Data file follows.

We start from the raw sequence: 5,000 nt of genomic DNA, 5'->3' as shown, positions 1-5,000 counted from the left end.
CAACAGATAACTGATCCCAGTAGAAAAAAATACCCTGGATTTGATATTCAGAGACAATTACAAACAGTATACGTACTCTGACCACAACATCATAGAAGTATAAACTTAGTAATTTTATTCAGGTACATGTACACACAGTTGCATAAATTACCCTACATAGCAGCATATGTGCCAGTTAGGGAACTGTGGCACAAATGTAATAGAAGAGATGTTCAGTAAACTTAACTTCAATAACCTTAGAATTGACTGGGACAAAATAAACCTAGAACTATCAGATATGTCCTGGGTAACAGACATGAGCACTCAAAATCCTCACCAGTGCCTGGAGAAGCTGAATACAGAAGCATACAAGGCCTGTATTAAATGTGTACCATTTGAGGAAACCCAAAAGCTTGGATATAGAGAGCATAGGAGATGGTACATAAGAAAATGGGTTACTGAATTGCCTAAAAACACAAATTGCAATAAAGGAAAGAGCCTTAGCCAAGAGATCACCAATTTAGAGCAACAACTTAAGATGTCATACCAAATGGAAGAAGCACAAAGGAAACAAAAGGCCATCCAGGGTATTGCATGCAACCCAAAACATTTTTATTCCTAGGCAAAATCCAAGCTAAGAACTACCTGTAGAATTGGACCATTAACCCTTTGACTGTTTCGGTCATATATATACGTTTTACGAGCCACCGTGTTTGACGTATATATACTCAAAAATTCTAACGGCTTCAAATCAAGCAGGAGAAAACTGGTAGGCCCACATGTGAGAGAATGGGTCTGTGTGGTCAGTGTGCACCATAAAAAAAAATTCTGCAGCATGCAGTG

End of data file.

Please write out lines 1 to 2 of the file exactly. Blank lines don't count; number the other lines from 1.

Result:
We start from the raw sequence: 5,000 nt of genomic DNA, 5'->3' as shown, positions 1-5,000 counted from the left end.
CAACAGATAACTGATCCCAGTAGAAAAAAATACCCTGGATTTGATATTCAGAGACAATTACAAACAGTATACGTACTCTGACCACAACATCATAGAAGTATAAACTTAGTAATTTTATTCAGGTACATGTACACACAGTTGCATAAATTACCCTACATAGCAGCATATGTGCCAGTTAGGGAACTGTGGCACAAATGTAATAGAAGAGATGTTCAGTAAACTTAACTTCAATAACCTTAGAATTGACTGGGACAAAATAAACCTAGAACTATCAGATATGTCCTGGGTAACAGACATGAGCACTCAAAATCCTCACCAGTGCCTGGAGAAGCTGAATACAGAAGCATACAAGGCCTGTATTAAATGTGTACCATTTGAGGAAACCCAAAAGCTTGGATATAGAGAGCATAGGAGATGGTACATAAGAAAATGGGTTACTGAATTGCCTAAAAACACAAATTGCAATAAAGGAAAGAGCCTTAGCCAAGAGATCACCAATTTAGAGCAACAACTTAAGATGTCATACCAAATGGAAGAAGCACAAAGGAAACAAAAGGCCATCCAGGGTATTGCATGCAACCCAAAACATTTTTATTCCTAGGCAAAATCCAAGCTAAGAACTACCTGTAGAATTGGACCATTAACCCTTTGACTGTTTCGGTCATATATATACGTTTTACGAGCCACCGTGTTTGACGTATATATACTCAAAAATTCTAACGGCTTCAAATCAAGCAGGAGAAAACTGGTAGGCCCACATGTGAGAGAATGGGTCTGTGTGGTCAGTGTGCACCATAAAAAAAAATTCTGCAGCATGCAGTG